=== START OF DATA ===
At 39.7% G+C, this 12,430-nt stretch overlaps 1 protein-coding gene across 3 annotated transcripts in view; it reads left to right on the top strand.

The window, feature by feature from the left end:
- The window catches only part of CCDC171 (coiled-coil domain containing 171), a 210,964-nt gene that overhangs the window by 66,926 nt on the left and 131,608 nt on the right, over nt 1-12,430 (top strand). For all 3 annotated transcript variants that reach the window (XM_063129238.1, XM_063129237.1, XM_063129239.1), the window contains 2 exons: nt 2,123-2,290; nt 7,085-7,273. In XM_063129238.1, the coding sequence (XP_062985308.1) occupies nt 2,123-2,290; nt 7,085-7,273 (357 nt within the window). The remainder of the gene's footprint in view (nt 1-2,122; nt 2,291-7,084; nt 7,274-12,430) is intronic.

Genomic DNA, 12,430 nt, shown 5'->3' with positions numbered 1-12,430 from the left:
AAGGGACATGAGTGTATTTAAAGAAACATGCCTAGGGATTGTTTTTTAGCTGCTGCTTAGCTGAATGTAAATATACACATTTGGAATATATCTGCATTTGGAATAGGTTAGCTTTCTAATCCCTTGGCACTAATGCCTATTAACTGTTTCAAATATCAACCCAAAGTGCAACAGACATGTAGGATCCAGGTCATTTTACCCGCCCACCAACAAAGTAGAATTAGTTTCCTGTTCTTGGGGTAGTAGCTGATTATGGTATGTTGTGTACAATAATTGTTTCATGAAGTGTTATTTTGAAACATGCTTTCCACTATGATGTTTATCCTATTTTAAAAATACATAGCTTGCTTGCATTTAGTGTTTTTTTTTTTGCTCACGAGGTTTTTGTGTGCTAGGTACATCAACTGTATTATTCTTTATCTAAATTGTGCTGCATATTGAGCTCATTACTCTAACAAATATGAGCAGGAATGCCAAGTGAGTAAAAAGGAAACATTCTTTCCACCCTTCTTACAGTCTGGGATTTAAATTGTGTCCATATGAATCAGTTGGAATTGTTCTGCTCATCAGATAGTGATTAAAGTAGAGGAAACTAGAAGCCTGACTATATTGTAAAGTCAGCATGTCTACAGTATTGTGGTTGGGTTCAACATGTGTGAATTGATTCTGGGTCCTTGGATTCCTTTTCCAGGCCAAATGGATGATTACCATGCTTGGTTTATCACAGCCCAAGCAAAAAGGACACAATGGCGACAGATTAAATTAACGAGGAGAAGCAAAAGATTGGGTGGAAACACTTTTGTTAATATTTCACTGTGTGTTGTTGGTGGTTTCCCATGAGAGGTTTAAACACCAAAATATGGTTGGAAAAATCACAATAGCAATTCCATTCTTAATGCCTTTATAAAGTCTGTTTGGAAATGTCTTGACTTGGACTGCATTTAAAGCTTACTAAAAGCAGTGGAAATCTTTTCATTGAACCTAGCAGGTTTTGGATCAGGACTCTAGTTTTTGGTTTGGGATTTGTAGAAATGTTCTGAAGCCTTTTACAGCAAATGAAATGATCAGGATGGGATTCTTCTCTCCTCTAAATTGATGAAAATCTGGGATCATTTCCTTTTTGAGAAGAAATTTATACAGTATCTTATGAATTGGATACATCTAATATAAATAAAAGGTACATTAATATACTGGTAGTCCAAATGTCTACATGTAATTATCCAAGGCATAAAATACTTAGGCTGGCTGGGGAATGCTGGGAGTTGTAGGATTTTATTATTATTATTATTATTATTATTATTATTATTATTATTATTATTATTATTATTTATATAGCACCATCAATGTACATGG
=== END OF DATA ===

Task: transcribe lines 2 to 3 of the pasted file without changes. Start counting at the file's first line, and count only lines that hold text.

The window, feature by feature from the left end:
- The window catches only part of CCDC171 (coiled-coil domain containing 171), a 210,964-nt gene that overhangs the window by 66,926 nt on the left and 131,608 nt on the right, over nt 1-12,430 (top strand). For all 3 annotated transcript variants that reach the window (XM_063129238.1, XM_063129237.1, XM_063129239.1), the window contains 2 exons: nt 2,123-2,290; nt 7,085-7,273. In XM_063129238.1, the coding sequence (XP_062985308.1) occupies nt 2,123-2,290; nt 7,085-7,273 (357 nt within the window). The remainder of the gene's footprint in view (nt 1-2,122; nt 2,291-7,084; nt 7,274-12,430) is intronic.